Time to act tough

The decision by the ICC to outlaw sledging is commendable, but just how is it going to enforce it?

Who is running the International Cricket Council these days? Is it the ICC’s Cricket Committee led by Sunil Gavaskar, or its Executive Committee consisting of delegates from the member countries, or have the politicians taken over its administration completely?

This is the question I have to ask following the announcement that the ICC wants sledging outlawed. In principle I agree that sledging is detrimental to the game and has a profound effect on the behaviour of all players, young and experienced, throughout the world. Unfortunately, with so much of TV and media coverage these days, the poor behaviour of the top players is being copied by youngsters even at the school level.

This shouldn’t come as a surprise, but what is not being recognised is the huge damage that the players’ misdemeanour is doing to the youngsters and the spirit of the game.

While sledging has been in existence probably since the game began in most countries, it was generally more of gamesmanship than the brutal and unnecessary aggression that we see today.

Peter Philpott, the former Australian leg-spinner and a great ambassador of cricket, is still coaching. He loves working with youngsters, particularly those under 16 years, at his club Manly in the Sydney Grade Cricket competition. The Green Shield, as it is called, is the first rung up the ladder leading to Australian selection. Most of the Test cricketers who have represented Australia, with the possible exception of those from New South Wales, have come through these ranks. It has always been a spirited and competitive tournament played at a high level.

However, all seems to be changing as reported by Philpott himself recently. In a match against Fairfield Liverpool, as Manly’s last batsman prepared to make his way to the crease, one of the Liverpool players ran over to the gate to meet him. Philpott describes it thus:

“As the batsman walked out, this other kid walked along with him all the way from the gate to the wicket. The batsman was a 12-year-old kid and the player verbalising him was a big, strong 15 or 16-year-old. The boy tried to avoid him, but the big bloke kept walking around him so he could keep hammering into his ears.”

Philpott thought he had seen everything, but this incident broke new ground.

While I imagine some of my readers, who have been following the Indian press, would say that such a thing can happen only in Australia, I can assure you that sledging is not confined to Australia alone.

I have spent a lot of time in India and one of my rituals in Mumbai on all my visits was to watch the numerous cricket matches taking place there. I have always enjoyed the quality of cricket played there. In recent years, though, I was shocked to witness the obvious dissent shown by the batsmen adjudged out by the officials in charge. With dissent comes sledging and it is flourishing in Mumbai.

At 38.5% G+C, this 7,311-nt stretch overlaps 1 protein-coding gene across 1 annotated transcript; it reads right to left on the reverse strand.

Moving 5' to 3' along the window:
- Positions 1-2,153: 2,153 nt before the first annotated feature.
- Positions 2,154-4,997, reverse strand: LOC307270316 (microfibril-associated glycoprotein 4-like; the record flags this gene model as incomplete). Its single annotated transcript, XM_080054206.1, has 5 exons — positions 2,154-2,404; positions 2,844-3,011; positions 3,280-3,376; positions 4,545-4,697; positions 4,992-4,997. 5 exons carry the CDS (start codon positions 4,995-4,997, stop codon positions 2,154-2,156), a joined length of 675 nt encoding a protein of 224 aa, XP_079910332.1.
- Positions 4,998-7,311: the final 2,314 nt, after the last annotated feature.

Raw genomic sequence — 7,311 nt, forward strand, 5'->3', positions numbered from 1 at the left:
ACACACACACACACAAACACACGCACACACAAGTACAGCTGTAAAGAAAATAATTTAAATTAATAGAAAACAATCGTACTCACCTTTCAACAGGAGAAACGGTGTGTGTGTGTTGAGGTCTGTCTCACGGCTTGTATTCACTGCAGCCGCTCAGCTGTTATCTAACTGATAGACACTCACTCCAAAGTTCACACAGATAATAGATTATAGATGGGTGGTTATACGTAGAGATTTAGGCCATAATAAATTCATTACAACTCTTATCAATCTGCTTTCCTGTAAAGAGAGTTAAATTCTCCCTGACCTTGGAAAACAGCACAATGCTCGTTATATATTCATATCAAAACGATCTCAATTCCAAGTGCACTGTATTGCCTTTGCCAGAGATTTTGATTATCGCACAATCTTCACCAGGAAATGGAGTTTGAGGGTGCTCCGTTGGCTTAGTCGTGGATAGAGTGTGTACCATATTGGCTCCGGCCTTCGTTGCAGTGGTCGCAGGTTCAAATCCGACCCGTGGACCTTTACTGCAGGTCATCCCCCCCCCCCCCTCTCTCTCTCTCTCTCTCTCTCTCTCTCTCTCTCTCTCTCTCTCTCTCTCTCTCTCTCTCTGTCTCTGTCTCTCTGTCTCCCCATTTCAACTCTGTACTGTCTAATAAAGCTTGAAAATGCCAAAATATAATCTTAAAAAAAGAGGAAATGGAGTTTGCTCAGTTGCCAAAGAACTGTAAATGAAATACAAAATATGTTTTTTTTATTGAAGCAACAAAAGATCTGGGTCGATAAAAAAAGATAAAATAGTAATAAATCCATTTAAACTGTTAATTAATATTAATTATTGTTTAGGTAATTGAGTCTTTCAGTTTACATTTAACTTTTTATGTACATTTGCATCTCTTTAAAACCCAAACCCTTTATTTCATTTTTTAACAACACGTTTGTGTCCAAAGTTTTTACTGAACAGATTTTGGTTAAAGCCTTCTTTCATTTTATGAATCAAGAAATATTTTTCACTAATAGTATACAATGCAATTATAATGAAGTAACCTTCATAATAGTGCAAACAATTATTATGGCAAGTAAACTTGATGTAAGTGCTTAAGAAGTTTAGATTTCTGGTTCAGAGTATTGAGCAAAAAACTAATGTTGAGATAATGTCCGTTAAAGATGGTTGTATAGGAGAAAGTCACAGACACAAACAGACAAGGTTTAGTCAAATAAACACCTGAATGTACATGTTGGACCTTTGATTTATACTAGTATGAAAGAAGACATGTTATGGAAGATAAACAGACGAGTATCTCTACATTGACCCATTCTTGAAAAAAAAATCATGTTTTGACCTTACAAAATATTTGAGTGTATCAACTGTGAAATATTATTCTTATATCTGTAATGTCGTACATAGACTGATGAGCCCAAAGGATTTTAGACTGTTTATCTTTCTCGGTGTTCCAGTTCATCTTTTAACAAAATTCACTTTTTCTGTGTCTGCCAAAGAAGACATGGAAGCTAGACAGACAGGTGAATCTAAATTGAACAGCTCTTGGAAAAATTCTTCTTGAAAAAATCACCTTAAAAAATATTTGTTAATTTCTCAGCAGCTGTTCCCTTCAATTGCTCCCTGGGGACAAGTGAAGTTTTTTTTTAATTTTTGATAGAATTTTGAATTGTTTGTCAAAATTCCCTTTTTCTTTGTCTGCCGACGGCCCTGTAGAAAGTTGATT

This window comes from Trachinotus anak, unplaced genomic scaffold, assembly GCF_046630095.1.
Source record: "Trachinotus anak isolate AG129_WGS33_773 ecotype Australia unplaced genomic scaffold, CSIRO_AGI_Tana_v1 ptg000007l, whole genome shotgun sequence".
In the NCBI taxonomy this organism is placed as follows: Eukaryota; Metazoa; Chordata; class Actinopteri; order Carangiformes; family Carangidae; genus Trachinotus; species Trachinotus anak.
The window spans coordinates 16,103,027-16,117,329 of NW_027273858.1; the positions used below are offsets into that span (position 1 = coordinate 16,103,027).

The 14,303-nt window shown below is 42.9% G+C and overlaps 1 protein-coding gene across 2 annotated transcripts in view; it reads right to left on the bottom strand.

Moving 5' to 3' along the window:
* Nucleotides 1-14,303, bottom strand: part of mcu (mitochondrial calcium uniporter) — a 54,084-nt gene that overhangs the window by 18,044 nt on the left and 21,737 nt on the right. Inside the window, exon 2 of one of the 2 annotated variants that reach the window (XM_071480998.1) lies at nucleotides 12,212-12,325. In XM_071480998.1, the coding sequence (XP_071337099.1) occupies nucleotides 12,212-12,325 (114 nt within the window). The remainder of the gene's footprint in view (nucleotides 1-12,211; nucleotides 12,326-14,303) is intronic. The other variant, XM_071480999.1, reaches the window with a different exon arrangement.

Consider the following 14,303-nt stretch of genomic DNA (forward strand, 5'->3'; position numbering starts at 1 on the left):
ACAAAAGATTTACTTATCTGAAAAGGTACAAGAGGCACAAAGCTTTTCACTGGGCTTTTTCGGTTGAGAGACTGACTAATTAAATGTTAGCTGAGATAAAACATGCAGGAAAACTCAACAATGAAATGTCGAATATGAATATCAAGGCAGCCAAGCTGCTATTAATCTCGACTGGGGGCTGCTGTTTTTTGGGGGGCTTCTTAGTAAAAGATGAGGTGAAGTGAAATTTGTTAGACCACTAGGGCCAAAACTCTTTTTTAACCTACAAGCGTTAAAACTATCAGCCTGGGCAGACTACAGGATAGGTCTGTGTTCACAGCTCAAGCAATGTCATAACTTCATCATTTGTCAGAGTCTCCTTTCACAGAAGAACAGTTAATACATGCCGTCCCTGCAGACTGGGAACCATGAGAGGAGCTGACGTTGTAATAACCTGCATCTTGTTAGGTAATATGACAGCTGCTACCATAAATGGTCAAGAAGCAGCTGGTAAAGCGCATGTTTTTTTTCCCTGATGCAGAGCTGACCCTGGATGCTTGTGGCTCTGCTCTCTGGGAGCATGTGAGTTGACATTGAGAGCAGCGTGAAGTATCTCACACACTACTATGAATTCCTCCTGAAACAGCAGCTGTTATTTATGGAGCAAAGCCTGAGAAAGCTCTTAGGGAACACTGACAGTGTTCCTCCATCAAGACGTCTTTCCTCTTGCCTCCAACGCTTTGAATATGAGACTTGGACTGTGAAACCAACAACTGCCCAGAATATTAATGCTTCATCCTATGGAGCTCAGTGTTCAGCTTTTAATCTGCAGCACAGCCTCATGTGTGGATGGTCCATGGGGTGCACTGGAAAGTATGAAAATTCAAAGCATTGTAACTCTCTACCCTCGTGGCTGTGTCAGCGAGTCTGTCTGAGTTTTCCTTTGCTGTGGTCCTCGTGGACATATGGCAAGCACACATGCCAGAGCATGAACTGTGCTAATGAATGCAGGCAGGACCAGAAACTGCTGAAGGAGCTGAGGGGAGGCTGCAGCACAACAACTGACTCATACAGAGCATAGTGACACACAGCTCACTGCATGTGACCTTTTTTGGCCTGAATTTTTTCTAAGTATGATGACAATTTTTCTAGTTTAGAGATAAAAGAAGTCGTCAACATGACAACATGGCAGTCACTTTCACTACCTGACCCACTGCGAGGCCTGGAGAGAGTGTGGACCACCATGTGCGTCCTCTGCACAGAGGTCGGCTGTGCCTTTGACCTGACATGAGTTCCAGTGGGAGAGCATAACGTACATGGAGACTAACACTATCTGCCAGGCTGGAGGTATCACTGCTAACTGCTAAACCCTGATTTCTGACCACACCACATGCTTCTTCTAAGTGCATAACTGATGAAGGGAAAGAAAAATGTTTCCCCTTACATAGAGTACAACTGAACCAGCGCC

This is just an example, but is very common in all countries.

The decision by the ICC to outlaw sledging is commendable, but just how is it going to enforce it?

Chucking is still a concern and the ICC’s decision to allow 15-degree flexion is a disaster. It is an unenforceable law and has virtually taken away the umpires’ ability to rule on dubious bowling action, which should be done on the field.

In Australia the officials haven’t backed the umpires who wanted to implement the throwing laws and this has been repeated all over the world.

The ICC is just as bad and has refused to back the umpires who have tried to enforce the laws of the game. The Darrell Hair incident was a classic example.

Hair, in agreement with his fellow umpire, Billy Doctrove, decided in that Oval Test that Pakistan were fiddling with the ball to make it swing. The Pakistan players took umbrage at this and after the break refused to re-enter the field. Hair and his fellow umpire were left with no other option than follow the laws of the game and award the match to England.

The Pakistan captain, Inzamam-ul-Haq, was suspended for a few matches. While Doctrove was adjudged okay, Hair was virtually sent out of cricket.

To me this was a very political decision. So was the introduction of the stupid throwing law, for it has given carte blanche to the bowlers to chuck and thereby gain unfair advantage.

How the ICC is going to enforce the sledging law is a mystery.

The cricket world is multi-cultured with different countries speaking different languages. While English is widely spoken in most of the cricket-playing nations, most of the Asian countries use their own language on the field. In this context, the ICC’s policy of not using local umpires at home causes concern.

For instance, say India play Australia and the umpires posted for the match are from South Africa, England or the West Indies. How on earth can they rule on sledging if they cannot understand what is said by the players on the field. This is advantageous to the foreign countries, I think.

To me this is going to be a can of worms which will probably involve lawyers and civil laws rather than cricketing people and cricket laws. We saw this happen in the Andrew Symonds-Harbhajan Singh incident in Australia and because of this the matter was allowed to fester and drag on.

At present the captains are supposed to be responsible for what happens on the field and can be fined for slow over rates etc. It is my belief that he should be responsible for bad behaviour which is not in the best interest of the game and should be sternly punished for it.

The umpires should also be involved and if they are concerned they should quickly go to the captain and voice their concern. If the matter is not attended to, it should be reported to the Match Referee.

The ICC should get serious about the players’ bad behaviour